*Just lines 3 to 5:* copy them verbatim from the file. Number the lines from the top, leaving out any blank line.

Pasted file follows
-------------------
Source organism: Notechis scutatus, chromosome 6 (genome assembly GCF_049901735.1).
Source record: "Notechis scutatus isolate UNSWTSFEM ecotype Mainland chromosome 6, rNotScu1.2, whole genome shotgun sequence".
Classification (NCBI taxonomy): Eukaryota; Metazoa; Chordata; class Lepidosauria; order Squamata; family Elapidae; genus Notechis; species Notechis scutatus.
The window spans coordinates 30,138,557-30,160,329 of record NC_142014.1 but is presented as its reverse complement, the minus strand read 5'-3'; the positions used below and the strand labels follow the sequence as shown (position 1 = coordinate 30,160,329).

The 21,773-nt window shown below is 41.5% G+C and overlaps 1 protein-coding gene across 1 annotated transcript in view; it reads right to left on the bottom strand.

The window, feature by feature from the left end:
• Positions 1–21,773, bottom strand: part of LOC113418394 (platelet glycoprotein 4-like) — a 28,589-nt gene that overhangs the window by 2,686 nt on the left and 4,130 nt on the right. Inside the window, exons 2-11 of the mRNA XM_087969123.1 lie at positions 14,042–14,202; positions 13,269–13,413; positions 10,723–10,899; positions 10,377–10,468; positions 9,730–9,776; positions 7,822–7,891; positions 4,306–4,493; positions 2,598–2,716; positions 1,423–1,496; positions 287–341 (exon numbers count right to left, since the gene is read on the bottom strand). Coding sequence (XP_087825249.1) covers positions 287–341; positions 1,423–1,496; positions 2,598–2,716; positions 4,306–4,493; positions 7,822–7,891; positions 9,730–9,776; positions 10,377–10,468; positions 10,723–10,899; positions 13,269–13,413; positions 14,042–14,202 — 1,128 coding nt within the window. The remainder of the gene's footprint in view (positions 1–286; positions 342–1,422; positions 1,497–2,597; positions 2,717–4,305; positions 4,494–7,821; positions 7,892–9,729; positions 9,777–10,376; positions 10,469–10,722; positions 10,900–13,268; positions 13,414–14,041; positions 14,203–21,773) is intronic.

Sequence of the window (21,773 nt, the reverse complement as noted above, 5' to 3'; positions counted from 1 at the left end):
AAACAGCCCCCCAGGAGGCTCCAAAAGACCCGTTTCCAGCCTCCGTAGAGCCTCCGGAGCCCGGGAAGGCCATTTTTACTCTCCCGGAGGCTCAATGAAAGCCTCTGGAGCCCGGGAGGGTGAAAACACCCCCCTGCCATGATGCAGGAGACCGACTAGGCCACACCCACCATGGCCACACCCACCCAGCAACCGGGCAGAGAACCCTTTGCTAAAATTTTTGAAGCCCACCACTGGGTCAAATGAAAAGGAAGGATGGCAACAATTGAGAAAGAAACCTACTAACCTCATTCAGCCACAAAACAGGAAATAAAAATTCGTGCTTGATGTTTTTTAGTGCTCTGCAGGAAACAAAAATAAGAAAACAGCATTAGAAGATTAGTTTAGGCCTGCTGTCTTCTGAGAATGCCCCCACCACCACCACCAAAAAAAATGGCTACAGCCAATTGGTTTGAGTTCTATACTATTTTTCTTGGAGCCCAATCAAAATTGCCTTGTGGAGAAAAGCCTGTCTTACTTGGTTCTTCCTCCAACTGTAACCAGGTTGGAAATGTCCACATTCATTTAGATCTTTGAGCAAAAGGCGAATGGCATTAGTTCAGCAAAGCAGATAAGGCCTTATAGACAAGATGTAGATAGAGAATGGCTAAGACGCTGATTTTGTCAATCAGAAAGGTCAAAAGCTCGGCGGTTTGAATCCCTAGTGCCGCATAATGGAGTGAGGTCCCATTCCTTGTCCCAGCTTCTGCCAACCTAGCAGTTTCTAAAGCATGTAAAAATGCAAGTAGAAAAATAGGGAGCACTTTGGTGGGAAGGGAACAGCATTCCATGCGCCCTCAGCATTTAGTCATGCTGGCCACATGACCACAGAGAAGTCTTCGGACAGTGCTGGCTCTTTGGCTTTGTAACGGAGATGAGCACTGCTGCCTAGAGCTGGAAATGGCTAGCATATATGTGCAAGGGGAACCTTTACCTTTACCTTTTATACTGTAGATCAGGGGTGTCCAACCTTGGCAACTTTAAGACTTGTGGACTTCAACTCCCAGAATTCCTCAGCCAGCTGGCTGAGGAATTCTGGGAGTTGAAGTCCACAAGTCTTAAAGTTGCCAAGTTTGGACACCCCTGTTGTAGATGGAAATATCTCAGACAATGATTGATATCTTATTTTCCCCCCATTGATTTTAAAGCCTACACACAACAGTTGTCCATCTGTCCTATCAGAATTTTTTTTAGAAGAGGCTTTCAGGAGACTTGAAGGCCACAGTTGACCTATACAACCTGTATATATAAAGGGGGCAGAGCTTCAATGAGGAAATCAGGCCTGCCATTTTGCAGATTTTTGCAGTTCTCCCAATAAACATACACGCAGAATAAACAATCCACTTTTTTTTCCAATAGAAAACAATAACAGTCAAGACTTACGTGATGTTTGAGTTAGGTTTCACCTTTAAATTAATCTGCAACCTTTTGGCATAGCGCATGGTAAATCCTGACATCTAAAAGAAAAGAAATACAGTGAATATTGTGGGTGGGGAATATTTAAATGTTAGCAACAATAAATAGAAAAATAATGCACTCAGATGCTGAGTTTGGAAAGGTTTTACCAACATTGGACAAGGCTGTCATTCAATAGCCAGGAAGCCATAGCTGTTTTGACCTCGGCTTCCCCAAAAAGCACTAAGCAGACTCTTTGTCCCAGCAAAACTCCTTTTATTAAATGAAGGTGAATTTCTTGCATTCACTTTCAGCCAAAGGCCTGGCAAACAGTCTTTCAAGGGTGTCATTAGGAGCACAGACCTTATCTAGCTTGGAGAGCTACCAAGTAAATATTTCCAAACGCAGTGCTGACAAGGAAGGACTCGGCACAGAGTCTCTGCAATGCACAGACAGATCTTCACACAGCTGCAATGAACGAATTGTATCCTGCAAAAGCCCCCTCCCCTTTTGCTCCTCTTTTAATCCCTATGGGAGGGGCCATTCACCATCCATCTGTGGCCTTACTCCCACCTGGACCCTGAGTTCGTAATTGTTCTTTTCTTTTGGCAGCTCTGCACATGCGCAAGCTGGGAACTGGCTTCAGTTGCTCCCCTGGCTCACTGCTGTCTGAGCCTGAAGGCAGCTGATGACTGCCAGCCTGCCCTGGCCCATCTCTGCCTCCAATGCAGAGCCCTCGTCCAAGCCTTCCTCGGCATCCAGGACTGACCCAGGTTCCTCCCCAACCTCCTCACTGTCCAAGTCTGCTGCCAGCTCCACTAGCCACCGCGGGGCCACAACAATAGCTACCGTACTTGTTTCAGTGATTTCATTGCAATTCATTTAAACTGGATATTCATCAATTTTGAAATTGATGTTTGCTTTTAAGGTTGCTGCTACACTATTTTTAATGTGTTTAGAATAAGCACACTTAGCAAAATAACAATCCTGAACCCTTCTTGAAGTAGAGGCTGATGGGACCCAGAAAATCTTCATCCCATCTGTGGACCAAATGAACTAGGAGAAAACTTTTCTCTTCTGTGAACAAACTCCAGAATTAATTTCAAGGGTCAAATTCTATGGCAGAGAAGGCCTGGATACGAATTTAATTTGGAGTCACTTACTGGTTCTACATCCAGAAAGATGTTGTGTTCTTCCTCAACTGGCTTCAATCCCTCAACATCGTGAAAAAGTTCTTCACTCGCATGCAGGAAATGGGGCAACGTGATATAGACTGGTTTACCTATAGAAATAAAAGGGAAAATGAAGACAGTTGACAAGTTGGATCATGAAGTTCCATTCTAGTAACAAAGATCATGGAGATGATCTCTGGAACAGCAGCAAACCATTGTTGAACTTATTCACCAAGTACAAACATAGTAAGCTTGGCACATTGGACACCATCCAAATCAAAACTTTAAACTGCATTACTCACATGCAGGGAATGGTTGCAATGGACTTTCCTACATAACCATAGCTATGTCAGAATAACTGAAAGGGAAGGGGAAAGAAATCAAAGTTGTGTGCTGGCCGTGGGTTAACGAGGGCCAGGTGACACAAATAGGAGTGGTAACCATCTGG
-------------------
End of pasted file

Classification (NCBI taxonomy): Eukaryota; Metazoa; Chordata; class Lepidosauria; order Squamata; family Elapidae; genus Notechis; species Notechis scutatus.
The window spans coordinates 30,138,557-30,160,329 of record NC_142014.1 but is presented as its reverse complement, the minus strand read 5'-3'; the positions used below and the strand labels follow the sequence as shown (position 1 = coordinate 30,160,329).

The 21,773-nt window shown below is 41.5% G+C and overlaps 1 protein-coding gene across 1 annotated transcript in view; it reads right to left on the bottom strand.